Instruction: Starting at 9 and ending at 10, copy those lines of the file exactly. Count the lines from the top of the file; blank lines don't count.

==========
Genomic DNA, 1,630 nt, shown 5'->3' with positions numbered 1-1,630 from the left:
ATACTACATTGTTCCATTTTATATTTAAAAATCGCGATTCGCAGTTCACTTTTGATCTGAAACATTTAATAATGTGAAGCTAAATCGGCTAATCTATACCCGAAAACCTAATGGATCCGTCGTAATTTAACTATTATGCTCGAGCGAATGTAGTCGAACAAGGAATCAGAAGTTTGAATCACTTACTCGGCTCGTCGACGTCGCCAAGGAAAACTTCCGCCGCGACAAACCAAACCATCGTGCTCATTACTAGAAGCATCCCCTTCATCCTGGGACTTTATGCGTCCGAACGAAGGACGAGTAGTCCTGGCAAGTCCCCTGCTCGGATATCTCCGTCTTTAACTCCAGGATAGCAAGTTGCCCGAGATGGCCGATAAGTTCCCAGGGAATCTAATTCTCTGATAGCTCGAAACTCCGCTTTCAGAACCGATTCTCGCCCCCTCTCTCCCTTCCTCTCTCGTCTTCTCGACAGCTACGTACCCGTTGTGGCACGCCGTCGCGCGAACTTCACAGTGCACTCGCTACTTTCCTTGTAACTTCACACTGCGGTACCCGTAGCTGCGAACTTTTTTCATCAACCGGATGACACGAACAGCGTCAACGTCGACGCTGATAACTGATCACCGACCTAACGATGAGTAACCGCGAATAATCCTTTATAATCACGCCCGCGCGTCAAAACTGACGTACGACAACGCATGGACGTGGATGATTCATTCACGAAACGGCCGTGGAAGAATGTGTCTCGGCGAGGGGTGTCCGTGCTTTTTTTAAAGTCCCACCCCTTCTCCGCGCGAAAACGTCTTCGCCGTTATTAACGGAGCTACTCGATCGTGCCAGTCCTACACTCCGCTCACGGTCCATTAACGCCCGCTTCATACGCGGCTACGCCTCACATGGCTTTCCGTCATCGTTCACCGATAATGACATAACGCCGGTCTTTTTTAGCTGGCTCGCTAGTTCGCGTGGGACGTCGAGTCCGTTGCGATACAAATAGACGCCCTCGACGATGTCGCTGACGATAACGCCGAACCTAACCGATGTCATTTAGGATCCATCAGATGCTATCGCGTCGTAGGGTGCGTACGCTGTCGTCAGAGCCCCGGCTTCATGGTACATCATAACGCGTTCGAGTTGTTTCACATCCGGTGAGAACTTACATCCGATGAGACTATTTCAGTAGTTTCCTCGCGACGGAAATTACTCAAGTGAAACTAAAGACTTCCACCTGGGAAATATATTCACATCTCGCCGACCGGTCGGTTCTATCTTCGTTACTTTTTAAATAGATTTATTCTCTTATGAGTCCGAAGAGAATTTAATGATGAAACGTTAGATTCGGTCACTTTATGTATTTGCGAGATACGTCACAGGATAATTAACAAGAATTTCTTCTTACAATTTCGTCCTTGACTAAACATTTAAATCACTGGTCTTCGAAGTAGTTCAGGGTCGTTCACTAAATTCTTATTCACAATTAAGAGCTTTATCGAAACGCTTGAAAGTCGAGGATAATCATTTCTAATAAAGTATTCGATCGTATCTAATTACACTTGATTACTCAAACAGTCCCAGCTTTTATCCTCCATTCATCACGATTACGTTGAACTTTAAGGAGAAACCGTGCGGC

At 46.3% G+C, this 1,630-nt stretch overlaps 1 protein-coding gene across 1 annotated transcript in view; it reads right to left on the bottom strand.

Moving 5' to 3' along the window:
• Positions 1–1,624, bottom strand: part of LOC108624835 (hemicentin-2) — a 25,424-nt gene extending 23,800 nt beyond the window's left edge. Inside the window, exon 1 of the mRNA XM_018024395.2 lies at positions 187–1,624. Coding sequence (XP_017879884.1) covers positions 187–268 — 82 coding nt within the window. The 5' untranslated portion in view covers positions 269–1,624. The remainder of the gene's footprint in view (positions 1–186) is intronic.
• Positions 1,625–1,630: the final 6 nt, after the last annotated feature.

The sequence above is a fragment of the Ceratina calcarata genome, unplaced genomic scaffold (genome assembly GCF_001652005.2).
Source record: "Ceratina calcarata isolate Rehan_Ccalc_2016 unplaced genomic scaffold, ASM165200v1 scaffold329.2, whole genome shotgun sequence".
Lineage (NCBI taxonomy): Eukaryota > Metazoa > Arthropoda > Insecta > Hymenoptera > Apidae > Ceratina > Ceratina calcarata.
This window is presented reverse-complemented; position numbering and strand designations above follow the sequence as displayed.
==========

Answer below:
Lineage (NCBI taxonomy): Eukaryota > Metazoa > Arthropoda > Insecta > Hymenoptera > Apidae > Ceratina > Ceratina calcarata.
This window is presented reverse-complemented; position numbering and strand designations above follow the sequence as displayed.